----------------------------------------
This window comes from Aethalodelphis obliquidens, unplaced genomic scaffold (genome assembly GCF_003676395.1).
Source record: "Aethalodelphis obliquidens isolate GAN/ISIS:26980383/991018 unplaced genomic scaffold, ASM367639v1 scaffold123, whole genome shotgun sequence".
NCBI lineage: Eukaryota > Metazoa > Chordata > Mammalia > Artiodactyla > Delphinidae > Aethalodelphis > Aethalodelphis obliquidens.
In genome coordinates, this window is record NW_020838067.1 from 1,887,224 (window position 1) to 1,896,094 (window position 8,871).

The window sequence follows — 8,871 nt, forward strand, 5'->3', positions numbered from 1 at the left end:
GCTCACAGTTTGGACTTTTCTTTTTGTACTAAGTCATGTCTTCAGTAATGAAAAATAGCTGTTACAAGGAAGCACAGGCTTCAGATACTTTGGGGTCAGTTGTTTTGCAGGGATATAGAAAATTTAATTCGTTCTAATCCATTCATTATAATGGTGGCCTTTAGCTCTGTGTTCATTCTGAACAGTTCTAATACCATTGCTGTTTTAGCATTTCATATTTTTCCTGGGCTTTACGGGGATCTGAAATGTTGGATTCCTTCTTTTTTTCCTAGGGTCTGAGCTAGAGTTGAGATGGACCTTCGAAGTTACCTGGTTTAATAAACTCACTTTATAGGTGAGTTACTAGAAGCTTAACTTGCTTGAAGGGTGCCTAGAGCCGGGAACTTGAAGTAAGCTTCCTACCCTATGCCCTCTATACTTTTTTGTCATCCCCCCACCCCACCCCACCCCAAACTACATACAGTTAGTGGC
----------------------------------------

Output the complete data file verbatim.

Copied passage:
This window comes from Aethalodelphis obliquidens, unplaced genomic scaffold (genome assembly GCF_003676395.1).
Source record: "Aethalodelphis obliquidens isolate GAN/ISIS:26980383/991018 unplaced genomic scaffold, ASM367639v1 scaffold123, whole genome shotgun sequence".
NCBI lineage: Eukaryota > Metazoa > Chordata > Mammalia > Artiodactyla > Delphinidae > Aethalodelphis > Aethalodelphis obliquidens.
In genome coordinates, this window is record NW_020838067.1 from 1,887,224 (window position 1) to 1,896,094 (window position 8,871).

The window sequence follows — 8,871 nt, forward strand, 5'->3', positions numbered from 1 at the left end:
GCTCACAGTTTGGACTTTTCTTTTTGTACTAAGTCATGTCTTCAGTAATGAAAAATAGCTGTTACAAGGAAGCACAGGCTTCAGATACTTTGGGGTCAGTTGTTTTGCAGGGATATAGAAAATTTAATTCGTTCTAATCCATTCATTATAATGGTGGCCTTTAGCTCTGTGTTCATTCTGAACAGTTCTAATACCATTGCTGTTTTAGCATTTCATATTTTTCCTGGGCTTTACGGGGATCTGAAATGTTGGATTCCTTCTTTTTTTCCTAGGGTCTGAGCTAGAGTTGAGATGGACCTTCGAAGTTACCTGGTTTAATAAACTCACTTTATAGGTGAGTTACTAGAAGCTTAACTTGCTTGAAGGGTGCCTAGAGCCGGGAACTTGAAGTAAGCTTCCTACCCTATGCCCTCTATACTTTTTTGTCATCCCCCCACCCCACCCCACCCCAAACTACATACAGTTAGTGGC